In 1858, the USS Niagara departed from the town of Heart’s Content on Newfoundland’s Trinity Bay, to meet up with HMS Agamemnon somewhere in the middle of the Atlantic Ocean. The plan was to connect a cable that would enable telegraph communication between the continents.
I was puzzled when I first heard this story, thinking that in the days before GPS and satellite phones, wouldn’t it have been easier to just use one ship and avoid a mid-sea rendezvous? Steve Shepard explains the logic in episode 2.
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Tags: history, innovators, pioneers, Service Provider, telegraph, Transatlantic cable
In 2006, the Internet was infamously described as “a series of tubes” during a debate over Network Neutrality. However, a recent infographic may give a bit more credibility to that often teased comment:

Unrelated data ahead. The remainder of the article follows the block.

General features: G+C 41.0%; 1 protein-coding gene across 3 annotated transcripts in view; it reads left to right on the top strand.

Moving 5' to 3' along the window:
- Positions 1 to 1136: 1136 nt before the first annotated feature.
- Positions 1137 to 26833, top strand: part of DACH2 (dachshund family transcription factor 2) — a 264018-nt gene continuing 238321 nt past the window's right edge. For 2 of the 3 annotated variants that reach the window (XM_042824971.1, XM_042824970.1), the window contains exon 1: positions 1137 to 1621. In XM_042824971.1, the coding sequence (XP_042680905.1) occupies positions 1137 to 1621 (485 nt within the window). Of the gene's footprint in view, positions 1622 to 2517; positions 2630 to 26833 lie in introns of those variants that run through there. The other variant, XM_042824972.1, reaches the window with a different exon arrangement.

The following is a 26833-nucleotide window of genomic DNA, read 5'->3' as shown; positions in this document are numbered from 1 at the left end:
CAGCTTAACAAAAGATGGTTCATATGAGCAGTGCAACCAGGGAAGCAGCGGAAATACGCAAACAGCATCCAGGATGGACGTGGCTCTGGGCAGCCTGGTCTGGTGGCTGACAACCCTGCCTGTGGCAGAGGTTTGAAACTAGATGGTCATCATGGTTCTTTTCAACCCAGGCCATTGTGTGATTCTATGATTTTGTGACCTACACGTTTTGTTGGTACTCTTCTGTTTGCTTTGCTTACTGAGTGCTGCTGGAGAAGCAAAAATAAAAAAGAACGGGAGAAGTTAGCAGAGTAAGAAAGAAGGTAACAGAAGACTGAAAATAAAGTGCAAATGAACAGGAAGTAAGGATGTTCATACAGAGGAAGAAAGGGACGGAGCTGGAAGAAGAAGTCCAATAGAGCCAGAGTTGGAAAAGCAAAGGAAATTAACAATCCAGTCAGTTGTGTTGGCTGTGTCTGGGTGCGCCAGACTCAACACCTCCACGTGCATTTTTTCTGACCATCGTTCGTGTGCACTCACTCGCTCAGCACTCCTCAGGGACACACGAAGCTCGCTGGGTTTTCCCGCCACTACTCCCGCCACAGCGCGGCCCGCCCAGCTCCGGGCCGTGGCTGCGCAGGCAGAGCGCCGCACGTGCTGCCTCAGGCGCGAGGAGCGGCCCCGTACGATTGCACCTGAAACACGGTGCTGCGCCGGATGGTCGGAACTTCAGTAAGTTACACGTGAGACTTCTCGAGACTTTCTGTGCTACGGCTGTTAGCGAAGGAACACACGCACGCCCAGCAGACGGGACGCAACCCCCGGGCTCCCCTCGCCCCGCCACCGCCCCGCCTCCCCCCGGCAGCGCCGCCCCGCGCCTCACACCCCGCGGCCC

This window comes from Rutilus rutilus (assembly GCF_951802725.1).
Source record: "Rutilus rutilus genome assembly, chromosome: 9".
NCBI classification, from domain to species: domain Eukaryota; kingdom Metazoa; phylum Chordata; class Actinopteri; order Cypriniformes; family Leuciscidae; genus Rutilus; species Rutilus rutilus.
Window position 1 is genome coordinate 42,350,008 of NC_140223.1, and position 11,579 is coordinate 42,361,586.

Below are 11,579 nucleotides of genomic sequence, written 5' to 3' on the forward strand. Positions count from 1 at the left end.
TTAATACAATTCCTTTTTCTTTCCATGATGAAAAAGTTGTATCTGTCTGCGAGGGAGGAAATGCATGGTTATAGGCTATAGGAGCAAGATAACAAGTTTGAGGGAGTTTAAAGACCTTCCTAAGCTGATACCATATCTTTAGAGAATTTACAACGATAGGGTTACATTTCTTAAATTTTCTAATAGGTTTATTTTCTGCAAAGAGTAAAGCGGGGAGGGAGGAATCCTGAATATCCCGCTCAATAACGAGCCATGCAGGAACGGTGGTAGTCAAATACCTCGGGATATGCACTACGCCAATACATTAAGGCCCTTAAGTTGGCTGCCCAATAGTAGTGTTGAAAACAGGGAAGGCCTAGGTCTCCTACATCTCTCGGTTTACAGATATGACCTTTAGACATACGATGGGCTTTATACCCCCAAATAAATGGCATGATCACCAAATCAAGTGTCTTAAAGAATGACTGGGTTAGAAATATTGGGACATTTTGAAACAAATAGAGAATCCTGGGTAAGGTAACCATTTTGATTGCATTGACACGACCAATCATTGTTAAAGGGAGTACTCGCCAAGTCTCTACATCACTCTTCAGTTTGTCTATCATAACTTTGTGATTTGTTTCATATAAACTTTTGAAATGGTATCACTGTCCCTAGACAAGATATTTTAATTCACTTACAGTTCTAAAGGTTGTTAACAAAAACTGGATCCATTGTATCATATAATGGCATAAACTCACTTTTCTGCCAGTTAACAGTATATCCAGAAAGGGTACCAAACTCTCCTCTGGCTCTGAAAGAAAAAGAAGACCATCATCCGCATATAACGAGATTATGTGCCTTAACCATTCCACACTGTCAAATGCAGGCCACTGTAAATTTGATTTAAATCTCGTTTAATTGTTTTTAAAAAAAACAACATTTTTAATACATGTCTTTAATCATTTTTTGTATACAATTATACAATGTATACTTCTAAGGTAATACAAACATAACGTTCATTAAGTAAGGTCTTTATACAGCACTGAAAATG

“it turns out that the World Wide Web really is more like a series of tubes than anything else--at least when it comes to the problem of getting data packets across oceans. The Submarine Cable Map makes these undersea connections clear, complete with color-coded interactive visuals.”
Bridging Continents: The First International Network Read More »
Tags: Cisco, Ireland, Manufacturing, Ring of Kerry, series of tubes, Skellig Michael, submarine cable map, Tetrapod footprints, Transatlantic cable, Valentia Island